bruce gilden – haiti, 15 months later…

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Bruce Gilden

Haiti, 15 Months Later…

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Haiti, a land of great spirit and tremendous hardship occupies a special place in my heart. My first visit to Haiti goes back to 1985. Then, for ten years, I made a total of 19 trips, and my work culminated in the publication of the book “Haiti” that earned the European Publishers Award for Photography in 1996.

I thought I was done photographing in Haiti, but when the earthquake struck, I felt the urge of going back. Last February‐March 2010, in Port‐au‐Prince when I saw the enormity of devastation, I feared that once the media attention would shut off, Haiti would fall into oblivion again, so I decided that I had to keep the light burning.

All of the familiar sites I knew had been destroyed. Instead, I found rubble, chaos and homeless people sleeping on the streets, in their cars, in tents and makeshift shelters. For all of that, when I looked around at the improvised shelters that people had built out for themselves out of scavenged material, it seemed to me that the Haitian spirit was alive and shining on the decorated flimsy walls of these tiny huts.

The “residents” of these encampments had recreated all the elements of Haitian life as if they knew right away that this temporary settlement would be their long term home: a one-seat barbershop, a two-pot restaurant, and families taking bath buckets in the open, women ironing and watching TV, courtesy of the diverted electricity from the Presidential palace. The first time I stepped into one of these encampments, it felt awkward, as if I were invading people’s privacy, stepping into an open living room without being invited. But this was the street, this was Port-au-Prince post earthquake last year.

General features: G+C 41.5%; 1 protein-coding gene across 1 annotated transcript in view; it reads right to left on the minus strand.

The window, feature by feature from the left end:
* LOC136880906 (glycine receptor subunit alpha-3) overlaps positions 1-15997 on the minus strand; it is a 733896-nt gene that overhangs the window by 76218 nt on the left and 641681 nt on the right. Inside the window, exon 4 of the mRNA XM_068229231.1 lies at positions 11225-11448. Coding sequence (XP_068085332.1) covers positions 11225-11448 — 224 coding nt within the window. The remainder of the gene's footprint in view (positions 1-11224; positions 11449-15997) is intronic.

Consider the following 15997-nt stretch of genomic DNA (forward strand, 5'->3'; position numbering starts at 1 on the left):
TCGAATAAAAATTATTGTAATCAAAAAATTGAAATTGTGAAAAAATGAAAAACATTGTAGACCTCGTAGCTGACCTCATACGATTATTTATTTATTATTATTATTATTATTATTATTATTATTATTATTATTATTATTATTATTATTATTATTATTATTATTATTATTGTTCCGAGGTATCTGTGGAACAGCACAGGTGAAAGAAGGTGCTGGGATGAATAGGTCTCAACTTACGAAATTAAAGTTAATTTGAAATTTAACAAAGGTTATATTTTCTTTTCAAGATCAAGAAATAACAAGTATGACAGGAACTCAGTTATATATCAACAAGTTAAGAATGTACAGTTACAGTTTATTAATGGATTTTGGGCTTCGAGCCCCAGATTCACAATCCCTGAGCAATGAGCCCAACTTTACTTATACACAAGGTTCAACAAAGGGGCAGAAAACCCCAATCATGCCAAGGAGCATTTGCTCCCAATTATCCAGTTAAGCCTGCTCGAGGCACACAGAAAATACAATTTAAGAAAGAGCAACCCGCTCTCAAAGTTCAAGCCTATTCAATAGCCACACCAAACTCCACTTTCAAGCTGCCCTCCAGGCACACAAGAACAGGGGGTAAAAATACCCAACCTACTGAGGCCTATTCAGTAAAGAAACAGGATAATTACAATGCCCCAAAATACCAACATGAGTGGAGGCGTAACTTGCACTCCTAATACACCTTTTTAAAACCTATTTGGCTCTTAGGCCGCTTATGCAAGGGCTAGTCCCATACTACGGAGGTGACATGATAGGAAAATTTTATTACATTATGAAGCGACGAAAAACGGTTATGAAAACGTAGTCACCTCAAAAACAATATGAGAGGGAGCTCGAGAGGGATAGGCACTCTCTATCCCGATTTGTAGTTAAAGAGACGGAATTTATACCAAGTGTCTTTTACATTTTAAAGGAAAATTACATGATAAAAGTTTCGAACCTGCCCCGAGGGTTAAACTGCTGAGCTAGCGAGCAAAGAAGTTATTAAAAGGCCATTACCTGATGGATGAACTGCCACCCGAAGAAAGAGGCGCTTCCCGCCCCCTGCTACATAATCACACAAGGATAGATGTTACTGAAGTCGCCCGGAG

Unfortunately, when I returned, last April, 15 months later, I did not notice much improvement. The encampments were still there, with more small huts built and decorated. The walls display all kinds of statements, personal, religious, and political, and once again I was touched by their poetry, proving that the vibrant and unique Haitian spirit could fall through the cracks of the worst possible living conditions. During this last trip, I was able to capture the mood around, and I felt that I am today even closer than before to the people of Haiti: Older ones distressed by the emotional impact of the earthquake, and younger ones in need of work and leadership to human development.

 

editor’s note: these photographs were shot on exclusive assignment from Burn…dah


Bio

Bruce Gilden, a native New Yorker, has received acclaim for his black and white portraits and street scenes. Gilden has won multiple awards including the European Award for Photography, three National Endowment for the Arts fellowships and a Japan Foundation fellowship. He has published many books. His work, exhibited widely around the world is part of numerous permanent collections.